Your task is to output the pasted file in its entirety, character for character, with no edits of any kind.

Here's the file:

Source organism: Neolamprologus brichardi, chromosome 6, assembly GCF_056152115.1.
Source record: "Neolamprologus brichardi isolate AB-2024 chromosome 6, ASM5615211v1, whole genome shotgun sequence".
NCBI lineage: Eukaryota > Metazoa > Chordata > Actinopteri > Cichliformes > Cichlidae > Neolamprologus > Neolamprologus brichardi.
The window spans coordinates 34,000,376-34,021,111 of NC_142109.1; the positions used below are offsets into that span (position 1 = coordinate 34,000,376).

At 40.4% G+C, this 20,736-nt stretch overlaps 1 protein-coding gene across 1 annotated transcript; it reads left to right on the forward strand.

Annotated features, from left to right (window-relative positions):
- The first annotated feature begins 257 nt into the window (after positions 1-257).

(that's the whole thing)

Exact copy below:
Source organism: Neolamprologus brichardi, chromosome 6, assembly GCF_056152115.1.
Source record: "Neolamprologus brichardi isolate AB-2024 chromosome 6, ASM5615211v1, whole genome shotgun sequence".
NCBI lineage: Eukaryota > Metazoa > Chordata > Actinopteri > Cichliformes > Cichlidae > Neolamprologus > Neolamprologus brichardi.
The window spans coordinates 34,000,376-34,021,111 of NC_142109.1; the positions used below are offsets into that span (position 1 = coordinate 34,000,376).

At 40.4% G+C, this 20,736-nt stretch overlaps 1 protein-coding gene across 1 annotated transcript; it reads left to right on the forward strand.

Annotated features, from left to right (window-relative positions):
- The first annotated feature begins 257 nt into the window (after positions 1-257).